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The Feast of Saint James the Great
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How to reconcile after an argument when you think you’re right


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Edifa - published on 10/10/19

Reconciling with someone can be hard, especially when you still feel that the blame lies with the other party.

Let us first distinguish between forgiveness and reconciliation. Forgiveness always comes first, or at least goes with reconciliation. As for reconciliation, it completes forgiveness. Forgiveness can be given based on a unilateral decision. It doesn’t require the presence of another person, only that of the Holy Spirit to put this supreme form of love and mercy into our hearts. “Be merciful just as your Father is merciful” (Luke 6:36). On the other hand, to be reconciled there need to be two people. Reconciliation is always reciprocal. We can accord our forgiveness in advance, we can be merciful to those who are far away, we can love those who do not love us, including our enemies, but we cannot reconcile with someone who is not there, in his or her absence.

Blessed are the merciful for they will be shown mercy

Forgiveness is a gift. Reconciliation is an exchange. It always presupposes forgiveness – otherwise it would merely come down to a peaceful coexistence. Forgiveness calls for reconciliation; however, the latter does not always take place, at least not immediately. It becomes particularly hard to achieve when the sentiment of injustice persists between the two people. We say or at least we demonstrate that we are ready to forgive. And at the same time, we cannot accept the injustice, for it is just to defend one’s own rights and interests, and even more so, those of others if they are involved. We can only endure this kind of resentment with expectation.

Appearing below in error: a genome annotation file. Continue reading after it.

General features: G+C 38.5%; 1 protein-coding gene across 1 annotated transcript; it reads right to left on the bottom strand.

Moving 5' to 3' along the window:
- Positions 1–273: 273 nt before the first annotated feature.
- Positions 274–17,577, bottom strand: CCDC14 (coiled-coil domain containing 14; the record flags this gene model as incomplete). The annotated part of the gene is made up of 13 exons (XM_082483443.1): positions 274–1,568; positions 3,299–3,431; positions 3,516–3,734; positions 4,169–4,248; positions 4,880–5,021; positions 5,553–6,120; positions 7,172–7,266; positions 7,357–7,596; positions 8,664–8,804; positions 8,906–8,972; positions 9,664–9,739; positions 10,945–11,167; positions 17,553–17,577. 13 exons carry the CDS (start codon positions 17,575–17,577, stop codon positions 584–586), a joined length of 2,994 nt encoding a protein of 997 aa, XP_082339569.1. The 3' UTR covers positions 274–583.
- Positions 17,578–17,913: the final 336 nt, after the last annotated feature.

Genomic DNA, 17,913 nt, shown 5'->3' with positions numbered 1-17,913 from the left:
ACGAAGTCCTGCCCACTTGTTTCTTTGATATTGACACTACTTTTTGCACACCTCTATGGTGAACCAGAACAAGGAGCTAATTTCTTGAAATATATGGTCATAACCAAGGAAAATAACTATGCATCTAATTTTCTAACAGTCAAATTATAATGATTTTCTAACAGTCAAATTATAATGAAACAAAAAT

Something has to change, but we are not the masters in this situation. We are the servants who act through prayer and trust, attesting, and performing charitable deeds to which we should never renounce. Is it of any use to know which side is in the wrong besides this kind of situation? If we are truly merciful, we won’t weigh or judge the wrongs of the ones and of the others. We might even say that forgiveness grows greater, more beautiful and more pure when the wrongs are mostly found with the other party. When Jesus accorded us his forgiveness, He, most certainly, was blameless! The same goes for reconciliations. It is a line thrown, a door left open. If concluded with over-reluctance, it is no reconciliation but an act of surrender. One must go further.

It is precisely our humility, our kindness, our ability to forget offenses, our willingness “to forgive the debts,” as the Gospels call them, that help our loved ones to recognize their wrongs. This is what will make them hope and want to reconcile. It is always hard to ask for forgiveness, but if the others always feel our propensity to judge, that we constantly want to be in the right, it becomes impossible. There is a temptation we all know that lies behind this: we wish to resume contacts, give another chance, but on condition “that they recognize their wrongs,” that they make amends. To put it otherwise, so they would humiliate themselves before us and secretly recognize our superiority, our equity or … our compassion. In this case then, aren’t we … the ones in the wrong?

Father Alain Bandelier

Read more:
3 Lessons from the life of St. Jerome to help you stay calm in an argument


Read more:
A priest who works with married couples shares the best techniques for fighting fair

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